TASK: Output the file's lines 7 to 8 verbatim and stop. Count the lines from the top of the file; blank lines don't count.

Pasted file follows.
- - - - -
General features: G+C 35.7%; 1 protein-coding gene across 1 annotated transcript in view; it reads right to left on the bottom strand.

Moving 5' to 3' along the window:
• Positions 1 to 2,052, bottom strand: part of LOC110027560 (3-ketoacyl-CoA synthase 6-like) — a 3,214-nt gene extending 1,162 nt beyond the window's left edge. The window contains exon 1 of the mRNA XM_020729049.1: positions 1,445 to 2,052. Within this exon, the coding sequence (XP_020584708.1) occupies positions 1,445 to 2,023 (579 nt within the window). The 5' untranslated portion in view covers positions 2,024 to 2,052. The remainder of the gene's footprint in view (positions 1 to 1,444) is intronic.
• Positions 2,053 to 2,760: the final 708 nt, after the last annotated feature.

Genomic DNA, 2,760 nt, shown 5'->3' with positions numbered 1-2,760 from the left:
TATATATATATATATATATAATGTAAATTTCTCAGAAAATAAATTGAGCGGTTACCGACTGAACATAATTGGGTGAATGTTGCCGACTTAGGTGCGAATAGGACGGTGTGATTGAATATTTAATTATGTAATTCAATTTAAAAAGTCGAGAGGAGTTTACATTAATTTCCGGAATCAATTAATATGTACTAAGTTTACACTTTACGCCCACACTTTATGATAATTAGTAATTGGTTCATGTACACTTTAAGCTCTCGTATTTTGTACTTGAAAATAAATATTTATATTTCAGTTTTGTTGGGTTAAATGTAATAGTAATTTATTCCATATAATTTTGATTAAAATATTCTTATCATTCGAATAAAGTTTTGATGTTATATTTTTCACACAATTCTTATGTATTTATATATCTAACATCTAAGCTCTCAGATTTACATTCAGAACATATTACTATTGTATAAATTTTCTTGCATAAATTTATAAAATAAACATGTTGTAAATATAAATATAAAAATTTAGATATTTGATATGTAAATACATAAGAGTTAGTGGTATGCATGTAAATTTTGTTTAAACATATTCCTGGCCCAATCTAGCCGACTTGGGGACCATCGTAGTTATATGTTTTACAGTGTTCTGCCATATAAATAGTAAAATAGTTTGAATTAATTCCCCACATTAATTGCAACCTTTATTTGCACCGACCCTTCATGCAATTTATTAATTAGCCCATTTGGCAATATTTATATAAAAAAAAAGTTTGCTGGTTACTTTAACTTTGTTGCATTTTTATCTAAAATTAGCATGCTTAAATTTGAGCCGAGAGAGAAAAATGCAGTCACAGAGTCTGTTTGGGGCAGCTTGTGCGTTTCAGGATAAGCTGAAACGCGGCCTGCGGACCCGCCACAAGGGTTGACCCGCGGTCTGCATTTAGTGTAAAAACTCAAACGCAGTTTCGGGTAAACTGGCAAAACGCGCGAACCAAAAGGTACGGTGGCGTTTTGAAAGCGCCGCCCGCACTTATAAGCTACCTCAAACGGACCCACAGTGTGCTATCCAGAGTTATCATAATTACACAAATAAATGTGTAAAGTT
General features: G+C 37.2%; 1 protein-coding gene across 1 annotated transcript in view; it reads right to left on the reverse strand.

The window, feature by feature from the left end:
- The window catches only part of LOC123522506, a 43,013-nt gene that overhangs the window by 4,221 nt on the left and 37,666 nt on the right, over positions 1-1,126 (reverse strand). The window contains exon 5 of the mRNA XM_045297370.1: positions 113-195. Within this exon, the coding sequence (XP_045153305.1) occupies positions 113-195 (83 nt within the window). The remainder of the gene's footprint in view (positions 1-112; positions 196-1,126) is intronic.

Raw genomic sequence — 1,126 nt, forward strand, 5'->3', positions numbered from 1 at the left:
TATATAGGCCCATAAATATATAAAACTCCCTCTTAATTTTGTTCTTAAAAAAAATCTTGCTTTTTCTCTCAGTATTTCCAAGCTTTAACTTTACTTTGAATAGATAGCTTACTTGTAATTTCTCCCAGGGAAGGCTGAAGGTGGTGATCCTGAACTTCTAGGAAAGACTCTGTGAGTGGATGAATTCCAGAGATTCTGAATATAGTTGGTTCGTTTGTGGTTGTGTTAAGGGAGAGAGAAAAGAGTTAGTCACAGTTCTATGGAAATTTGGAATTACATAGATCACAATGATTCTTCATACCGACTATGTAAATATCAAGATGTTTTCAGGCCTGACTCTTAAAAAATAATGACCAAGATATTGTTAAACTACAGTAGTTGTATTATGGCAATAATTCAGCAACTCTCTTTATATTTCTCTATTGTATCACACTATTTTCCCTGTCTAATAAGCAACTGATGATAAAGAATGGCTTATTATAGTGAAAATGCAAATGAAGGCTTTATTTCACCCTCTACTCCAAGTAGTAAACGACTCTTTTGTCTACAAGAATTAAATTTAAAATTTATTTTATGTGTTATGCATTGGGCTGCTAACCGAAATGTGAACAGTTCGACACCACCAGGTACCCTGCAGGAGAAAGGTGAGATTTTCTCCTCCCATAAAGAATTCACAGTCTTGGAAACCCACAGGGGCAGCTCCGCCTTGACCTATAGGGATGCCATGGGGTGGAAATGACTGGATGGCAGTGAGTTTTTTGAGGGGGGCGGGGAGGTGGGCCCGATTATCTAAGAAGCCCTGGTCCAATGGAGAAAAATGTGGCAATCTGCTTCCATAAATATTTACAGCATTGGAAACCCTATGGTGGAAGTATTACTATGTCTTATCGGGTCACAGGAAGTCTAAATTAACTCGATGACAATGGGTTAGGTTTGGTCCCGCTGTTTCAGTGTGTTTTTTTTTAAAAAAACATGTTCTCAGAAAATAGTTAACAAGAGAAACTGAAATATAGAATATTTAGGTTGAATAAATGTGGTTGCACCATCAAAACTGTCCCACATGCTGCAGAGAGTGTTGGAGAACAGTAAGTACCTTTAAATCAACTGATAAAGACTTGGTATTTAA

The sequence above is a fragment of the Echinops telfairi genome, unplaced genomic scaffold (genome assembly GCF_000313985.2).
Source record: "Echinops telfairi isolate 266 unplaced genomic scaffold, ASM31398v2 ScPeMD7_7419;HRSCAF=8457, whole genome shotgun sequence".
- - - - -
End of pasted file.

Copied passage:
General features: G+C 37.2%; 1 protein-coding gene across 1 annotated transcript in view; it reads right to left on the reverse strand.

The window, feature by feature from the left end: